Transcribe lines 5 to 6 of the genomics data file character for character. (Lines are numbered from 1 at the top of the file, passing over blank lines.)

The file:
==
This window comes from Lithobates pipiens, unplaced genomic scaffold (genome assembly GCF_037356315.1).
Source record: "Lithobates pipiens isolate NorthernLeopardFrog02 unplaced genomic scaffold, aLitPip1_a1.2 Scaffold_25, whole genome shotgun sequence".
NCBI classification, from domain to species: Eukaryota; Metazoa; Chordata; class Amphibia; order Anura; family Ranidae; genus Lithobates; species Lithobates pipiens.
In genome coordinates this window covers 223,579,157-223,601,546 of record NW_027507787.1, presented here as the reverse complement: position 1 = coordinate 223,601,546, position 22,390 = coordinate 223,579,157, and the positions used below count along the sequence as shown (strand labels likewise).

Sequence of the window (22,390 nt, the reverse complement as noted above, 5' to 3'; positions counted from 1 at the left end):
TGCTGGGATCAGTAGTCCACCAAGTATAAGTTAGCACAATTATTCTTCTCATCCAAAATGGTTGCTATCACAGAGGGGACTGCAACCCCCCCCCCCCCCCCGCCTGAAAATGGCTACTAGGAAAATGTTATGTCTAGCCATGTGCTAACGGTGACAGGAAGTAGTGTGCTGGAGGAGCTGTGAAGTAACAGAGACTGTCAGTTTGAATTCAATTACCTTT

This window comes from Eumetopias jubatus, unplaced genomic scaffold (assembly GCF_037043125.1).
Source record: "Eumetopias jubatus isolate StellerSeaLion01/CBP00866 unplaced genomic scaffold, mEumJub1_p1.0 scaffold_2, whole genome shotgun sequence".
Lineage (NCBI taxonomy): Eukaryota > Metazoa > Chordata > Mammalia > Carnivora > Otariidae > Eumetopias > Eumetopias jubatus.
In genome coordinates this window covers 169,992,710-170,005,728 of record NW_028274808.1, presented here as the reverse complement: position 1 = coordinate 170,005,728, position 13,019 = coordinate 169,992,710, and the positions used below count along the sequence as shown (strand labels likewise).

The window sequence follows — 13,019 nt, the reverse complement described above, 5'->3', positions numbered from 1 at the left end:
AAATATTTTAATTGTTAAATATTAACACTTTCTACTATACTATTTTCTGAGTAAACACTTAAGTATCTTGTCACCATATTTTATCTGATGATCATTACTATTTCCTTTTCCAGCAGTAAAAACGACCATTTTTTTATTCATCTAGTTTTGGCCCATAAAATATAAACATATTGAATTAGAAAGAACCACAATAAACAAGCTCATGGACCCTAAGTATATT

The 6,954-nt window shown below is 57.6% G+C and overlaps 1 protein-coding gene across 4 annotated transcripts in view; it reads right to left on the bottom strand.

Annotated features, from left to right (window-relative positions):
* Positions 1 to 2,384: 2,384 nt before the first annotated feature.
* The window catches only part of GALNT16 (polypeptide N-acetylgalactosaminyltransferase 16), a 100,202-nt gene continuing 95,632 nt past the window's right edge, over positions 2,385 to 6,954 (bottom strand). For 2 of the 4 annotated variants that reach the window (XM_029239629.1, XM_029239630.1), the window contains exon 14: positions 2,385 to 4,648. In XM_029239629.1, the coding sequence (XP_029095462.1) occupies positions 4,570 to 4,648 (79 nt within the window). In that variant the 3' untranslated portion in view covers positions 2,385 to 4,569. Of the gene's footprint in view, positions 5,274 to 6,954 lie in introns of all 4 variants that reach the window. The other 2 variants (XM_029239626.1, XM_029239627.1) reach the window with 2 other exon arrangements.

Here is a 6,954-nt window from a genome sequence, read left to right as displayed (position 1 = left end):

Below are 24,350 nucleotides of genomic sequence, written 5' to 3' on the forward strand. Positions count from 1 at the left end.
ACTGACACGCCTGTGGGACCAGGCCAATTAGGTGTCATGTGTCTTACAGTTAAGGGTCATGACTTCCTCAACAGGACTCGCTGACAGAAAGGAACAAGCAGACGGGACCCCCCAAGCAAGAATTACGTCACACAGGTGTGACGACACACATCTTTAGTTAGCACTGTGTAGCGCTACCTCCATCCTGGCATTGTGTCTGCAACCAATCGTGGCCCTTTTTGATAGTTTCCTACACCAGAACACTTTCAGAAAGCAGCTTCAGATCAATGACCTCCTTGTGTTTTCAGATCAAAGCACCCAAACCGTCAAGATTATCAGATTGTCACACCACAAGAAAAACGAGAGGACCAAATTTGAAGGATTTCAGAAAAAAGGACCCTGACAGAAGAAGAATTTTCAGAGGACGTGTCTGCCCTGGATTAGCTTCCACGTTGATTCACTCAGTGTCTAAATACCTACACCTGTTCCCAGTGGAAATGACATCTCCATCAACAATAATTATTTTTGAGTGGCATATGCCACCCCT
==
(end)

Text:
Sequence of the window (22,390 nt, the reverse complement as noted above, 5' to 3'; positions counted from 1 at the left end):
TGCTGGGATCAGTAGTCCACCAAGTATAAGTTAGCACAATTATTCTTCTCATCCAAAATGGTTGCTATCACAGAGGGGACTGCAACCCCCCCCCCCCCCCCGCCTGAAAATGGCTACTAGGAAAATGTTATGTCTAGCCATGTGCTAACGGTGACAGGAAGTAGTGTGCTGGAGGAGCTGTGAAGTAACAGAGACTGTCAGTTTGAATTCAATTACCTTT